Stravinsky: Three Pieces for String Quartet

performed by the Goldner String Quartet, or below by the Alban Berg Quartet

(cover image by David von Diemar)

One of Stravinsky’s few efforts in the string quartet form, the Three Pieces dates from 1914, right after Petrushka and The Rite of Spring. At the time, Stravinsky was living in Switzerland, but apparently not settled there, as it was his home for the winter. He would apparently return to Russia for summers, but as Chris Darwin says, that was “a pattern that was about to be broken by the outbreak of war.”

These three little pieces together play for only about seven minutes, and are unconnected, truly pieces and not movements:

They didn’t even have names or titles upon release. These were later adapted in a piece for orchestra and the corresponding orchestra adaptations were then given the titles Dance, Eccentric, and Canticle, respectively.

The first and shortest, at only a minute, is maybe the most memorable, and an excellent example of how a little bit of critical listening can reveal quite a lot of detail about the conscious choices made by a composer.

This first ‘dance’ immediately sounds rustic, like busking street performers, not only in the violin’s more fiddle-like sound, but in the drone from the viola, the raspy downward figure from second violin, and the plucked cello. There are other analyses you can find online about this piece, but in a number of ways, the four instruments are treated almost wholly independently. They’re each doing their own thing, and it never really falls into place until the end. The cello forms the backbone of the little dance, outlining the constantly-shifting meter. The viola drones at both ends of the dance; Darwin says that it is “like a bagpipe with toothache.” First violin presents the melody and second interjects here and there, as if to protest. There’s a lot of repetition, but none of these repetitions are in any kind of synchronicity. It all still works, though, doesn’t it?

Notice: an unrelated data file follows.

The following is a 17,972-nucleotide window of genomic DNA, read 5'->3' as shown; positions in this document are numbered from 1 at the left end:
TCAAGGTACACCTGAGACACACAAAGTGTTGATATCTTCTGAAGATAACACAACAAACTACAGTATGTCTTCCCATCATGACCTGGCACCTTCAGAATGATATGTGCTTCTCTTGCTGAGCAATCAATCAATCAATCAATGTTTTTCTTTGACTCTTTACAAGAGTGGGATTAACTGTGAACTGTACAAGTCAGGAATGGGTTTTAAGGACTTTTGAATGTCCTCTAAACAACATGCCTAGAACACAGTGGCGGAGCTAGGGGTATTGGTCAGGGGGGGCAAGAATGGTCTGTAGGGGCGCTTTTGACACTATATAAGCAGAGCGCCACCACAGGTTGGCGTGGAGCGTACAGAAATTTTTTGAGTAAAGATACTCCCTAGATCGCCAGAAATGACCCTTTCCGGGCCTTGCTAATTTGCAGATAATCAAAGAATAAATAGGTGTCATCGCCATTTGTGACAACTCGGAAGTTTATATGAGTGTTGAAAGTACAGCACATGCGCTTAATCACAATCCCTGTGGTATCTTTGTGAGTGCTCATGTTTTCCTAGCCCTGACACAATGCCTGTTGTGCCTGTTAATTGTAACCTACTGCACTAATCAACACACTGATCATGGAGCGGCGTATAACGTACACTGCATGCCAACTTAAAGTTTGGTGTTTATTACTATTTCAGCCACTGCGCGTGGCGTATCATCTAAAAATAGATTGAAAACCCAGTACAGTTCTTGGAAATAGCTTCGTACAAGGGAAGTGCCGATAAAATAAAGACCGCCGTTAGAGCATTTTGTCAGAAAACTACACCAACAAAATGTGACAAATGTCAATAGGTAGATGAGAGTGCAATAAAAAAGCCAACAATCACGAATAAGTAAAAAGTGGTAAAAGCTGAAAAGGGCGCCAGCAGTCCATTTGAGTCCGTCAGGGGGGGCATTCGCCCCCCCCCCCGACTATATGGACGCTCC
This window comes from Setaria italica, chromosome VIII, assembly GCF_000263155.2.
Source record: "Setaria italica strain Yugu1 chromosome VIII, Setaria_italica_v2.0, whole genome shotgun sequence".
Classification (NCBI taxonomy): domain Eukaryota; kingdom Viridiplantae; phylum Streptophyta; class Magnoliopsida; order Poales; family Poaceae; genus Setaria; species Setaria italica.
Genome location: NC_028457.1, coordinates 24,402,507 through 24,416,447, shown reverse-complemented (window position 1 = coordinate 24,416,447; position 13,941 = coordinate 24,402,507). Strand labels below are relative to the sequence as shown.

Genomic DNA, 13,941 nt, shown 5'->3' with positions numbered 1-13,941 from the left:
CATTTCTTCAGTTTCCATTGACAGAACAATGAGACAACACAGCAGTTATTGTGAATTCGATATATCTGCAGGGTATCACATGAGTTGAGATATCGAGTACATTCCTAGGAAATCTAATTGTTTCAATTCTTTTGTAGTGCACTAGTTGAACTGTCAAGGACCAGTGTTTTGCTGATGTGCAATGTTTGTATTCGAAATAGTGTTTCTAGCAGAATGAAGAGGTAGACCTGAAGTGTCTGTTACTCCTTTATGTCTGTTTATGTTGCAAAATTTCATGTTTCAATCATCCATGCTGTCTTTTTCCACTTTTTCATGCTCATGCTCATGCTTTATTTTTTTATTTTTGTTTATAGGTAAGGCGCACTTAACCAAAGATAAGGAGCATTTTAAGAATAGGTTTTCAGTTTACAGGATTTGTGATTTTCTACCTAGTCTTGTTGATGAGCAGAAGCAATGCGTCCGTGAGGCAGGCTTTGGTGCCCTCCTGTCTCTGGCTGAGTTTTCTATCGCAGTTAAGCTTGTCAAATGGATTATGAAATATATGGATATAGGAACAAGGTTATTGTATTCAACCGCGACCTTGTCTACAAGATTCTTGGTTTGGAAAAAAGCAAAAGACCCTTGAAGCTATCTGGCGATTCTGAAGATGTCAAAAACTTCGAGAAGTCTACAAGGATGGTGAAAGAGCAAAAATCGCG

The second piece, the ‘eccentric’ one, is related to a guy (shown in Darwin’s program notes) named Little Tich, a performer (some say “clown”) who Stravinsky encountered somewhere: some sources say Paris (where Little Tich was apparently famous), or London (whence he apparently hailed), but regardless, Stravinsky saw him and was… inspired? Impressed? Darwin says that this second piece is “the piece is an exploration of pathos and the grotesque.” It, too, is repetitive, but more sparse, and may strike you as more akin to something from Webern. To me, it has the spirit of that lone performer wordlessly doing his tricks, the parts of his act, with no commentary, nothing but pauses or a preparatory action before each unrelated trick.

The final piece, more than half the length of the entire set, is described by Darwin as “a wordless chant, in glowing harmonies generated within a tightly controlled atonal system.” Boosey & Hawkes’ page for this composition says that “Stravinsky considered the last 20 measures of “Canticle” “some of the best music of that time.”” I bet you can hear that last section when it comes. In contrast with the heavier, more… muffled, almost musty sound, if that makes sense, there’s a more crystalline texture to those final 20 bars. There’s also tons to notice here, like the very slow tempo marking (half note = 40), the direction that everything be played, by all players, on the fingerboard (‘tutti sul tasto’), the use of triplet figures and harmonics, and the overall static nature of the piece.

If the ‘dance’ first piece had that much detail given to the piece, this longest of the three must certainly have plenty to discover, but alas, that usually isn’t my kind of analysis. 5/4 is used throughout most of the final piece, alternating with bars of 2/2, 3/2 or 6/4, but it’s so static that it’s not very noticeable.

That’ll be it for now, after this week having more than doubled the number of Stravinsky works featured on the blog. There’s clearly much more to him than the three famous ballet pieces for which he is most known, and we’ll definitely get around to more of his work at some point, but for now, we move on to other Russians, so stay tuned for that and thanks so much for reading.


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